28 February 2012 In vitro cell system for studying molecular mechanisms of action associated with low intensity focused ultrasound
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Abstract
Low intensity focused ultrasound (LIFU) is now being considered as a noninvasive brain therapy for clinical applications. We maintain that LIFU can efficiently deliver energy from outside the skull to target specific brain regions, effecting localized neuromodulation. However, the underlying molecular mechanisms that drive this LIFU-induced neuromodulation are not well-defined due, in part, to our lack of understanding of how particular sets of LIFU delivery parameters affect the outcome. To efficiently conduct multiple sweeps of different parameters and determine their effects, we have developed an in-vitro system to study the effects of LIFU on different types of cells grown in culture. Presently, we are evaluating how LIFU affects the ionic flux that may underlie neuronal excitation and inhibition observed in-vivo. The results of our in-vitro studies will provide a rationale for selection of optimal LIFU parameter to be used in subsequent in-vivo applications. Thus, a prototype ultrasound cell assay system has been developed to conduct these studies, and is described in this work.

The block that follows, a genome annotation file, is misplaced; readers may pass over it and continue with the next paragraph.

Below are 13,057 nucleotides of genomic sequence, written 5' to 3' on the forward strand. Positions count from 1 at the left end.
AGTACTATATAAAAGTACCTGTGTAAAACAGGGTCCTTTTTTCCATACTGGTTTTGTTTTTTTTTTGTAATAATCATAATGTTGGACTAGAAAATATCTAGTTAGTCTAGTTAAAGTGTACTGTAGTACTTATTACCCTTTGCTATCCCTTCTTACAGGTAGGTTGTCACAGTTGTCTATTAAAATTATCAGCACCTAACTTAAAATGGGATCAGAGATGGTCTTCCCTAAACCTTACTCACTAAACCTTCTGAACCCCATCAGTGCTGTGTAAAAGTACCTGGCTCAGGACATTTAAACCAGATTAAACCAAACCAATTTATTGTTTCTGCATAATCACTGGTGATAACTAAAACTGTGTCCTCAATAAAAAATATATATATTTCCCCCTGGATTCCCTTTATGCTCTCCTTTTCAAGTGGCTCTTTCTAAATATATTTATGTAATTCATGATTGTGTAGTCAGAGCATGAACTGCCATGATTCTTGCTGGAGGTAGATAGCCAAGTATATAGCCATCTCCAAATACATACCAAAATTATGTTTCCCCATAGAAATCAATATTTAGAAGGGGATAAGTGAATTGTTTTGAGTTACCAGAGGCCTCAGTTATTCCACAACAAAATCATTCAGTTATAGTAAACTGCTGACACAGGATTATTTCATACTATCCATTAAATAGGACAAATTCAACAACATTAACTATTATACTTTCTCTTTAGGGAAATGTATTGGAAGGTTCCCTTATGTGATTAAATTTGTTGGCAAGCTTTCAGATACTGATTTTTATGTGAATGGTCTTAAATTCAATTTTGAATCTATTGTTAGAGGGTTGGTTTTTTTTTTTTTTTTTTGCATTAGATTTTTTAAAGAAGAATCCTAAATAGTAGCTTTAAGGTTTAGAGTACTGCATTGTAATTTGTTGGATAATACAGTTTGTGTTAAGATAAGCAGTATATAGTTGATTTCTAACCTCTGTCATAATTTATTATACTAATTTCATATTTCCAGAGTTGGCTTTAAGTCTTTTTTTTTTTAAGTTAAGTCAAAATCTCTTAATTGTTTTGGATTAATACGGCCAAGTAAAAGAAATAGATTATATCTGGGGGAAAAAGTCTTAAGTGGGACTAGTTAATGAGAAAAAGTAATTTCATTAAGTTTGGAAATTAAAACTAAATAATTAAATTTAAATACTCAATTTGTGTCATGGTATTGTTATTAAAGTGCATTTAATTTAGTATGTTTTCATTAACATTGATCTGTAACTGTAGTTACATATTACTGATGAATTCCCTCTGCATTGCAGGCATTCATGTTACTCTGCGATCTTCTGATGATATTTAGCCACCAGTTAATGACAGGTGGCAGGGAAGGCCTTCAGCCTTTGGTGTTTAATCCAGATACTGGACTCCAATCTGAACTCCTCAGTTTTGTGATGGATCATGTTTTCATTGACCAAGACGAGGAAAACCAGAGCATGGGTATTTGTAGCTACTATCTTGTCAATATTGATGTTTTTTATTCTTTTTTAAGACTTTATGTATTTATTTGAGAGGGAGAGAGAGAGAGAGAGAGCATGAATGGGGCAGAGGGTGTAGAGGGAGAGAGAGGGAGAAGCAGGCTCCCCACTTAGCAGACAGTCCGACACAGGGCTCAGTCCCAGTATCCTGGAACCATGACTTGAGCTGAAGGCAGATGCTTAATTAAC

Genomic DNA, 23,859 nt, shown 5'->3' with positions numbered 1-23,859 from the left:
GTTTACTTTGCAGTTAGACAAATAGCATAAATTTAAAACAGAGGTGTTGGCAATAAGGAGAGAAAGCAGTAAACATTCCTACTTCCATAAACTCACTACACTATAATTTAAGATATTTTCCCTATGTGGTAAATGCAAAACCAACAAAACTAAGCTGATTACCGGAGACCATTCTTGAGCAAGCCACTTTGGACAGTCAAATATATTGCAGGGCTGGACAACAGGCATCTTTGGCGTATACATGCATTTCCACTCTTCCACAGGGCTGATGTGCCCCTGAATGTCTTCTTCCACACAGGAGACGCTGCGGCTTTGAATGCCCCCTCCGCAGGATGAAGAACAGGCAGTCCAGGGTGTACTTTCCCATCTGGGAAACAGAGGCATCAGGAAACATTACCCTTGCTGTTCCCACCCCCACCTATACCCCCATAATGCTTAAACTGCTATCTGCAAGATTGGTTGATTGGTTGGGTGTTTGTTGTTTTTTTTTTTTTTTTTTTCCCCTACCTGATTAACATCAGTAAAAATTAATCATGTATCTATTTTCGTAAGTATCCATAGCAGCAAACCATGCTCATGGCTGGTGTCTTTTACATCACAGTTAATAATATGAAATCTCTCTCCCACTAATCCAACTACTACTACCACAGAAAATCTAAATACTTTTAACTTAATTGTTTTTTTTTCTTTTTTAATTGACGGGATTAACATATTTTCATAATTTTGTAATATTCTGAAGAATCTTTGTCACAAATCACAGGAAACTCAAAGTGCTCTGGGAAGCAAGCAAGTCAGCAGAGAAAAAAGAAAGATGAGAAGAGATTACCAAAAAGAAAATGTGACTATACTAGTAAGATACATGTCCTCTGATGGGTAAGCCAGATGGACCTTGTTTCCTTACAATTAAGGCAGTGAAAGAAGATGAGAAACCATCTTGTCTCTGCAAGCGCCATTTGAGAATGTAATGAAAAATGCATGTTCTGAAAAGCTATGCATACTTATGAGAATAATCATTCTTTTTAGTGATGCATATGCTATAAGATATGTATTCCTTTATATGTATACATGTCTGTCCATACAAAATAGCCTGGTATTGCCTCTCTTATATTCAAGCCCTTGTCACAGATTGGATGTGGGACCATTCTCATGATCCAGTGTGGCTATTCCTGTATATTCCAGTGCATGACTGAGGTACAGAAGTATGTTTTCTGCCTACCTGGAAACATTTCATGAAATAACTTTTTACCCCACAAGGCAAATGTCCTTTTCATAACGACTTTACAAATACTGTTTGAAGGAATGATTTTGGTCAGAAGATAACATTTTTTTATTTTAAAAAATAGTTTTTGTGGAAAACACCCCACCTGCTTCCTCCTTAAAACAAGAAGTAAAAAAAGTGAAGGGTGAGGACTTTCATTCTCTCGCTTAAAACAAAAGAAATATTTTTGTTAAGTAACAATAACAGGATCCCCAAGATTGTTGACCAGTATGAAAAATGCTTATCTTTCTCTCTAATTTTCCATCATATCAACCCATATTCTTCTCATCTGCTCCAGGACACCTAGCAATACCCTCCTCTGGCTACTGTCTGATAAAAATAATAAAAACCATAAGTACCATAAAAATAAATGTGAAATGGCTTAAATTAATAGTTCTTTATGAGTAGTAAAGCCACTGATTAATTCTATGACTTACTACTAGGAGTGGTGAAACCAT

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Meghedi Babakhanian, Richard E. Fan, Amit P. Mulgaonkar, Rahul Singh, Martin O. Culjat, Shahab M. Danesh, Ligia Toro, Warren Grundfest, William P. Melega, "In vitro cell system for studying molecular mechanisms of action associated with low intensity focused ultrasound", Proc. SPIE 8214, Advanced Biomedical and Clinical Diagnostic Systems X, 82140S (28 February 2012); doi: 10.1117/12.911602; https://doi.org/10.1117/12.911602
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